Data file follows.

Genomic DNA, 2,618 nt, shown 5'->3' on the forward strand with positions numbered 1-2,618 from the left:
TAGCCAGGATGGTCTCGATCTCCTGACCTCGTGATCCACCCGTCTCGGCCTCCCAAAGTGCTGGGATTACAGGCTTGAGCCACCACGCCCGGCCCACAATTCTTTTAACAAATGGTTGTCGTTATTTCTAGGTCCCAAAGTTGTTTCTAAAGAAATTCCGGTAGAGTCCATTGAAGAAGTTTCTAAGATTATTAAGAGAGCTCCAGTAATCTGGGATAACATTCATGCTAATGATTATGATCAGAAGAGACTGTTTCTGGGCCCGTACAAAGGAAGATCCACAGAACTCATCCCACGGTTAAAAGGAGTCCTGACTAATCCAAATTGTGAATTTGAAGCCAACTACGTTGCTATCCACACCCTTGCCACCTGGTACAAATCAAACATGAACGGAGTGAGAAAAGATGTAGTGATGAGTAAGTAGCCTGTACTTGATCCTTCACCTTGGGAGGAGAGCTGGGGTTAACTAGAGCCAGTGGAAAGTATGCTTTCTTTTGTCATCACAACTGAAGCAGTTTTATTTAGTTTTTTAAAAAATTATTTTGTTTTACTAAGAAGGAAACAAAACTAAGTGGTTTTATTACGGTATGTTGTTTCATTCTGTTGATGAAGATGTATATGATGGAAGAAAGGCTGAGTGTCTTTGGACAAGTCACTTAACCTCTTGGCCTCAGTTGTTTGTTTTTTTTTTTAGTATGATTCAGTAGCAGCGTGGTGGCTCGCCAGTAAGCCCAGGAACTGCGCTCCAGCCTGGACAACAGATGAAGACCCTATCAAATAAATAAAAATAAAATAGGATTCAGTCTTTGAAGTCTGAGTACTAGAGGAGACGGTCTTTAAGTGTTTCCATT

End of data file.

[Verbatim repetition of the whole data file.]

Genomic DNA, 2,618 nt, shown 5'->3' on the forward strand with positions numbered 1-2,618 from the left:
TAGCCAGGATGGTCTCGATCTCCTGACCTCGTGATCCACCCGTCTCGGCCTCCCAAAGTGCTGGGATTACAGGCTTGAGCCACCACGCCCGGCCCACAATTCTTTTAACAAATGGTTGTCGTTATTTCTAGGTCCCAAAGTTGTTTCTAAAGAAATTCCGGTAGAGTCCATTGAAGAAGTTTCTAAGATTATTAAGAGAGCTCCAGTAATCTGGGATAACATTCATGCTAATGATTATGATCAGAAGAGACTGTTTCTGGGCCCGTACAAAGGAAGATCCACAGAACTCATCCCACGGTTAAAAGGAGTCCTGACTAATCCAAATTGTGAATTTGAAGCCAACTACGTTGCTATCCACACCCTTGCCACCTGGTACAAATCAAACATGAACGGAGTGAGAAAAGATGTAGTGATGAGTAAGTAGCCTGTACTTGATCCTTCACCTTGGGAGGAGAGCTGGGGTTAACTAGAGCCAGTGGAAAGTATGCTTTCTTTTGTCATCACAACTGAAGCAGTTTTATTTAGTTTTTTAAAAAATTATTTTGTTTTACTAAGAAGGAAACAAAACTAAGTGGTTTTATTACGGTATGTTGTTTCATTCTGTTGATGAAGATGTATATGATGGAAGAAAGGCTGAGTGTCTTTGGACAAGTCACTTAACCTCTTGGCCTCAGTTGTTTGTTTTTTTTTTTAGTATGATTCAGTAGCAGCGTGGTGGCTCGCCAGTAAGCCCAGGAACTGCGCTCCAGCCTGGACAACAGATGAAGACCCTATCAAATAAATAAAAATAAAATAGGATTCAGTCTTTGAAGTCTGAGTACTAGAGGAGACGGTCTTTAAGTGTTTCCATT